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"Think Different" or "Think Differently"

Remember Apple's old advertising slogan "think different"? Grammar sticklers complained, but it wasn't completely wrong! Learning why can help you understand adverbs.

By
Bonnie Mills, Writing for
5-minute read
Episode #243

The 'Think Different' Commercial

If you look at the transcript of the Apple commercial (4) or watch it on YouTube (5), you’ll discover that the ad focuses on rebels, misfits, and troublemakers, and it uses the line “They’re not fond of rules and they have no respect for the status quo.” Apple seems to view itself as a rebel, too. After all, seemingly stuffy IBM and Microsoft have been Apple’s competition for decades.

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Apple’s ad also says, “Because the people who are crazy enough to think they can change the world are the ones who do.” But can a commercial change how the public perceives traditional grammar? It appears logical to assume that Apple knowingly used a statement that listeners might construe as ungrammatical but that the company didn’t mind, because it is rebelling against the status quo. Further evidence in favor of this view is that although the slogan is “Think different,” Apple’s commercial does use the line “The ones who see things differently.” If Apple believed that “think different” and “think differently” were interchangeable, the ad might have stated, “The ones who see things different.” This phrasing might have been too different, so in that case Apple stuck with traditional grammar.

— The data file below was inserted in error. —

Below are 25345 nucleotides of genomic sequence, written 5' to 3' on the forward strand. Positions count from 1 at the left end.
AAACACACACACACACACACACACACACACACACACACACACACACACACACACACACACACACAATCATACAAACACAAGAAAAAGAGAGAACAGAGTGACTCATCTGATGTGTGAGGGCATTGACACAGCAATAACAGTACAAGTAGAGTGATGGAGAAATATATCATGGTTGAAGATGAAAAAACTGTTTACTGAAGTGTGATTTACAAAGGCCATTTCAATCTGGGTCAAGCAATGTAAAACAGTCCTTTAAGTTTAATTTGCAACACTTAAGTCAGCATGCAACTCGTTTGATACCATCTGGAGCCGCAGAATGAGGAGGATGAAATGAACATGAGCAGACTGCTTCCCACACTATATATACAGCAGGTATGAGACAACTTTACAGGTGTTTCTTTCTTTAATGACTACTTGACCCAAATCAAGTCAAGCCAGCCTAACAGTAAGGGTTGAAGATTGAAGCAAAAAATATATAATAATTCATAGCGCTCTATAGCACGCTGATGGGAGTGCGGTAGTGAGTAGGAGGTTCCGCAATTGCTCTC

Steve Jobs seems to like the questionable-grammar approach, since he also pushed the envelope in 2008 by calling a new iPod the “funnest iPod ever,” which made some people ask, “Is funnest a word?

Is 'Think Different' Wrong?

In conclusion, most grammarians would not recommend using iffy grammar in written essays and formal documents, but advertising is anything but formal. What do you think of Apple’s slogan? Leave a comment. And do you think perhaps that the public will soon start complaining about Waste Management's “Think Green” campaign? Is it OK to sacrifice traditional grammar for the good of the environment?

The Curious Case of the Misplaced Modifier & Grammar Girl

This article was written by Bonnie Trenga, author of The Curious Case of the Misplaced Modifier, who blogs at sentencesleuth.blogspot.com, and read in the podcast by Mignon Fogarty, author of the New York Times best-seller, Grammar Girl’s Quick and Dirty Tips for Better Writing.

Image courtesy of Shutterstock.

 
References
  1. Garner, B. 2009. Garner's Modern American Usage, 3rd Edition, pp. 19-20. New York: Oxford University Press.
  2. “Different.” American Heritage Dictionary of the English Language, 4th Edition, p. 505. 2006. Boston: Houghton Mifflin Company.
  3. Cult of Mac. “Interview: The Man Who Named the iMac and Wrote Think Different.” www.cultofmac.com/20172/20172.
  4. Mike Geyer’s Blog. www.edork.com/Words/ThinkDifferent.asp.
  5. YouTube. “Think Different” commercial. http://www.youtube.com/watch?v=4oAB83Z1ydE.

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About the Author

Bonnie Mills, Writing for Grammar Girl

Bonnie Mills has been a copyeditor since 1996.